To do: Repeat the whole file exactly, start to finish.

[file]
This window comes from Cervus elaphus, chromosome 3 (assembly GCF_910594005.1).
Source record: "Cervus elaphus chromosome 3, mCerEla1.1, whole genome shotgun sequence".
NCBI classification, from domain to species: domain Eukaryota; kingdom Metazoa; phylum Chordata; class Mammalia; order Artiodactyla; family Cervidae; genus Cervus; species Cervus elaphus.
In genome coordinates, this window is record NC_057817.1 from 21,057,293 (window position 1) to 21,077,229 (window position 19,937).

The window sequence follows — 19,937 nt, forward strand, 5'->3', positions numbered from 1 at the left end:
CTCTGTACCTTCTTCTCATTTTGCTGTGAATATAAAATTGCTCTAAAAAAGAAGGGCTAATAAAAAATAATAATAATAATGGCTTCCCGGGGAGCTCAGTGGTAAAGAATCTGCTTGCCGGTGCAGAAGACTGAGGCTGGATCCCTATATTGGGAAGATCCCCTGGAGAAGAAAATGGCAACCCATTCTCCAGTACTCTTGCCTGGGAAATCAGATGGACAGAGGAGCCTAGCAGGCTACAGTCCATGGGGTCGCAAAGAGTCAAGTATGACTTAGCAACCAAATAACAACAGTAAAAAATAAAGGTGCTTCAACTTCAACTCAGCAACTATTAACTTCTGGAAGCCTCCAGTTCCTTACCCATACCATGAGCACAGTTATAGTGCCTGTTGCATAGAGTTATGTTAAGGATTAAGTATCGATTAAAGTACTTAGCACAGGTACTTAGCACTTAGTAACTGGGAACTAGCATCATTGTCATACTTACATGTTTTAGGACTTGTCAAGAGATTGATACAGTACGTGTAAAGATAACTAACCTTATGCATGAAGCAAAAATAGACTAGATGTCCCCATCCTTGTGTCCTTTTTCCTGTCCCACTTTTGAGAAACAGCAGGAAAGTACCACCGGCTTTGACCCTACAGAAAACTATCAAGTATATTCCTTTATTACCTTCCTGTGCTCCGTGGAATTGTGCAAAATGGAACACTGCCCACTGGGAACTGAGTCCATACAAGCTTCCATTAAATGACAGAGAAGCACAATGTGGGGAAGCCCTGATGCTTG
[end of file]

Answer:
This window comes from Cervus elaphus, chromosome 3 (assembly GCF_910594005.1).
Source record: "Cervus elaphus chromosome 3, mCerEla1.1, whole genome shotgun sequence".
NCBI classification, from domain to species: domain Eukaryota; kingdom Metazoa; phylum Chordata; class Mammalia; order Artiodactyla; family Cervidae; genus Cervus; species Cervus elaphus.
In genome coordinates, this window is record NC_057817.1 from 21,057,293 (window position 1) to 21,077,229 (window position 19,937).

The window sequence follows — 19,937 nt, forward strand, 5'->3', positions numbered from 1 at the left end:
CTCTGTACCTTCTTCTCATTTTGCTGTGAATATAAAATTGCTCTAAAAAAGAAGGGCTAATAAAAAATAATAATAATAATGGCTTCCCGGGGAGCTCAGTGGTAAAGAATCTGCTTGCCGGTGCAGAAGACTGAGGCTGGATCCCTATATTGGGAAGATCCCCTGGAGAAGAAAATGGCAACCCATTCTCCAGTACTCTTGCCTGGGAAATCAGATGGACAGAGGAGCCTAGCAGGCTACAGTCCATGGGGTCGCAAAGAGTCAAGTATGACTTAGCAACCAAATAACAACAGTAAAAAATAAAGGTGCTTCAACTTCAACTCAGCAACTATTAACTTCTGGAAGCCTCCAGTTCCTTACCCATACCATGAGCACAGTTATAGTGCCTGTTGCATAGAGTTATGTTAAGGATTAAGTATCGATTAAAGTACTTAGCACAGGTACTTAGCACTTAGTAACTGGGAACTAGCATCATTGTCATACTTACATGTTTTAGGACTTGTCAAGAGATTGATACAGTACGTGTAAAGATAACTAACCTTATGCATGAAGCAAAAATAGACTAGATGTCCCCATCCTTGTGTCCTTTTTCCTGTCCCACTTTTGAGAAACAGCAGGAAAGTACCACCGGCTTTGACCCTACAGAAAACTATCAAGTATATTCCTTTATTACCTTCCTGTGCTCCGTGGAATTGTGCAAAATGGAACACTGCCCACTGGGAACTGAGTCCATACAAGCTTCCATTAAATGACAGAGAAGCACAATGTGGGGAAGCCCTGATGCTTG